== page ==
A handful of theaters nationwide still screen films in 70mm, although the last Philadelphia release shown in the format was Kenneth Branagh's Hamlet in 1996. Most of the screens belong to art houses or film societies that don't typically show new releases. In 2012, the Weinsteins distributed Paul Thomas Anderson's The Master in 70mm alongside its conventional release. But at its widest, The Master's 70mm version played a mere 14 theaters in the U.S., nowhere near Tarantino's vision for The Hateful Eight.
In order to get to 100 screens, Lomis and his team spent the better part of a year buying and refurbishing old 70mm projectors, choosing venues and custom-making lenses to fit each auditorium.
Then there was the matter of finding projectionists who still knew how to show film in a world where 97 percent of movies are exhibited digitally. In Philadelphia, Lomis reached out to old colleagues from his days as the Sameric Corps.' film buyer. For The Hateful Eight's Las Vegas run, the projectionist will be his brother.
There have been bumps in the road: The list of theaters arrived nearly a month after it was promised, and The Hateful Eight's exclusive 70mm run was cut from two weeks to one. (The digital version, six minutes shorter, will open on Jan. 1.)
Although a representative for the Weinstein Co. says it will try to keep the 70mm run going "as long as possible," the MPAA, which rates movies, has not allowed more than one version of a film to circulate at the same time, and none of the local theaters involved are selling tickets past Dec. 31. (Representatives for AMC and UA did not respond to requests for clarification.)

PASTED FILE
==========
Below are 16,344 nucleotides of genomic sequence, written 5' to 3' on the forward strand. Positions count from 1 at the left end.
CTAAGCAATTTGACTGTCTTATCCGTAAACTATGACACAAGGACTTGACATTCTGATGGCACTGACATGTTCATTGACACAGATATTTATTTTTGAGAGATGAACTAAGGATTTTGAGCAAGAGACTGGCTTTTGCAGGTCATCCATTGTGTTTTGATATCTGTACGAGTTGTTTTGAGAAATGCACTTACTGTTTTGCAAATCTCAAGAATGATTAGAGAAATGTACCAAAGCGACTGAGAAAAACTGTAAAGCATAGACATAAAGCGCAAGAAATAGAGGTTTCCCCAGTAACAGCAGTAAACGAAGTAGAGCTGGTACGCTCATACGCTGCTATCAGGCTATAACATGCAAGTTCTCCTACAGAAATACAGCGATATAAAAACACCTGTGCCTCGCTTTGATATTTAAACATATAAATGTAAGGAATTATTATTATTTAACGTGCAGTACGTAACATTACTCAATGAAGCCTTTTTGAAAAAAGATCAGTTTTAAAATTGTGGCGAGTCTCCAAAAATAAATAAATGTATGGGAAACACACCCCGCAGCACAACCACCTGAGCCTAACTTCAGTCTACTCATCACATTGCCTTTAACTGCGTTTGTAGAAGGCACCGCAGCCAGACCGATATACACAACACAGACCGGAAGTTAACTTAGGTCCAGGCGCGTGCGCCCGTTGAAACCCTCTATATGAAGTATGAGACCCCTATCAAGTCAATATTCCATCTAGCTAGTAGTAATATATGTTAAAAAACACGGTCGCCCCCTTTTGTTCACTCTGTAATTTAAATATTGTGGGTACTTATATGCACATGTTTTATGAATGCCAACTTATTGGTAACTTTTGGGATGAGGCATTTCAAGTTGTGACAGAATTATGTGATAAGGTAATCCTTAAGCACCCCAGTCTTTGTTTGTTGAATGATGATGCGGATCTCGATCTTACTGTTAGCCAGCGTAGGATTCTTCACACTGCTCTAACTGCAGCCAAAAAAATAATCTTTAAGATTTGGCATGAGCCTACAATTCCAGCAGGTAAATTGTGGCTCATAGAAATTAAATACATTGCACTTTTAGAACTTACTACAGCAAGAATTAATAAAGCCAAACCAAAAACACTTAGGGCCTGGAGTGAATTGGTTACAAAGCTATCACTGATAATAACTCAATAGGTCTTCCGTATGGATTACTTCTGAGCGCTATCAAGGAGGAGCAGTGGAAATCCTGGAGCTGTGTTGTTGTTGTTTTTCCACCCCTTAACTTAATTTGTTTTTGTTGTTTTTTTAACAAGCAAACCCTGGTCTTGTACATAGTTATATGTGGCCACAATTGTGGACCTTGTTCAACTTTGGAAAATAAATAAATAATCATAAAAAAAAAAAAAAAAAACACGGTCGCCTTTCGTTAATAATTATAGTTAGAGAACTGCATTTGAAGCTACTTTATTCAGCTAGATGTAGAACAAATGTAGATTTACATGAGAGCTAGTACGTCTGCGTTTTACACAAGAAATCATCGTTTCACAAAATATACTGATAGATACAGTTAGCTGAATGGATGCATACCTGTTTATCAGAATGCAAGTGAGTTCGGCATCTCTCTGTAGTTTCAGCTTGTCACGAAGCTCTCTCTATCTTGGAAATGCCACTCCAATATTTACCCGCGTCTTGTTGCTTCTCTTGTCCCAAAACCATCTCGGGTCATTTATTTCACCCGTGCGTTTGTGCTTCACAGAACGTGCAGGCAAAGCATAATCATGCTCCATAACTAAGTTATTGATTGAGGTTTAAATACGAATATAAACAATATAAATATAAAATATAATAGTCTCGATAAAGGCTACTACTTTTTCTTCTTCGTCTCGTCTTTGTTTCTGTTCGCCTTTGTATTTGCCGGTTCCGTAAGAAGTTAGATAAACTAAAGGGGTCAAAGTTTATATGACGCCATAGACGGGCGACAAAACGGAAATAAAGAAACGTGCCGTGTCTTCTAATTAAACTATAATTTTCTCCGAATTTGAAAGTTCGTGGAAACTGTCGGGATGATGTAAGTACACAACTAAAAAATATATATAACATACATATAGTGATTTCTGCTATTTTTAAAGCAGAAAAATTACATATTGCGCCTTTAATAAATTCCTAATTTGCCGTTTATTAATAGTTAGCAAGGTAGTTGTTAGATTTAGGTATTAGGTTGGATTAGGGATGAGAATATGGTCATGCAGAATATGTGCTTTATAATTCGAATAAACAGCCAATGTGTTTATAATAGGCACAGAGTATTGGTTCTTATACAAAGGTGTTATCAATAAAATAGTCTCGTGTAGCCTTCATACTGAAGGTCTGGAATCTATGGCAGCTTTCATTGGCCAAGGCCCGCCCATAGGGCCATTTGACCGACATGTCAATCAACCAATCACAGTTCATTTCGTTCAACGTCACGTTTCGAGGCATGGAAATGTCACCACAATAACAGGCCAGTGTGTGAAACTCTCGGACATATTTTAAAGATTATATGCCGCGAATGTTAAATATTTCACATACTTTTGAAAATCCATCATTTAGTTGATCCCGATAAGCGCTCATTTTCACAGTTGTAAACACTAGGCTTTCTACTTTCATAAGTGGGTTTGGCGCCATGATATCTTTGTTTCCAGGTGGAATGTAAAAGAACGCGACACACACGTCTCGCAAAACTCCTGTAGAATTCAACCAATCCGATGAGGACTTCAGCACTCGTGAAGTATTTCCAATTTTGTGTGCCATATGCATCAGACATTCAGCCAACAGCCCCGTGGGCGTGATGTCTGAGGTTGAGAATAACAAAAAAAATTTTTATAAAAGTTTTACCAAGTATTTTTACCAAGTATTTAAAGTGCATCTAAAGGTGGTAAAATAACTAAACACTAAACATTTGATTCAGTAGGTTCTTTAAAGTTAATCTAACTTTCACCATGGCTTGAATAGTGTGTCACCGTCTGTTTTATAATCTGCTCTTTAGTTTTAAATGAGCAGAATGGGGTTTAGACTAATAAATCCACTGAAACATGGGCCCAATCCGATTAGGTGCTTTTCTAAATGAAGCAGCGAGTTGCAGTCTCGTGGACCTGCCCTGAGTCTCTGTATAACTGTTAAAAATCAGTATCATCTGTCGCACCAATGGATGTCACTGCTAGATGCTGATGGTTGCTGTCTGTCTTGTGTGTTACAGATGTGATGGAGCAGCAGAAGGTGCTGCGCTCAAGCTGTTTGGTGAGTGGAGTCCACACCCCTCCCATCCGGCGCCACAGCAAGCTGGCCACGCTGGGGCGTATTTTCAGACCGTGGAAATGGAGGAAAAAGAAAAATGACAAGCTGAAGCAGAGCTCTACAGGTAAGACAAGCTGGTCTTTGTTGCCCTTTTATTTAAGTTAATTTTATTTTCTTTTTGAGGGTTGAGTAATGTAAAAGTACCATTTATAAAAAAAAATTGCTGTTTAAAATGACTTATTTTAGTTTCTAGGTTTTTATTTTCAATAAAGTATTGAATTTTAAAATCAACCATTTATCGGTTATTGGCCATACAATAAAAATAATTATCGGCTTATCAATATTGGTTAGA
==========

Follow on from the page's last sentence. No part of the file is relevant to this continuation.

Is it worth it? Technical experts may argue over which kind of projection is superior, but The Hateful Eight's 70mm version has a lucid quality unlike anything digital projection can achieve. It's not just the sharpness of the image, but something more elusive: In early shots, the sun bouncing off snow-covered mountains has the impossible feel of light pressed between pieces of glass. It's difficult to describe, yet instantly apparent. If you're not sure you've seen 70mm projected before, you probably haven't. It's impossible to forget.
"It immerses you in the film," Lomis says. "If you pay attention, you can see everything that's going on around what you're actually supposed to be watching."
Like vinyl records, which have found a new audience in recent years, film projection has the potential to survive as a niche experience aimed at especially conscious consumers craving something more substantial than digital ephemera.
"We get a significant bump when we're showing something in 35mm," says Andrew Greenblatt, executive director of the Philadelphia Film Society, which screens films at the Roxy and the Prince. "There's always people who just want to see the movie regardless, but film brings out a whole different group of people who are really excited about it."
He is "pleasantly shocked" that The Hateful Eight's roadshow was able to find local venues and hopes it will add momentum to plans to add 70mm capability at the Prince.
As for what will happen to the 70mm projectors, which the Weinstein Co. owns, once The Hateful Eight's run is over, Lomis isn't looking that far ahead yet.
He laughs. "Do you want to buy one?"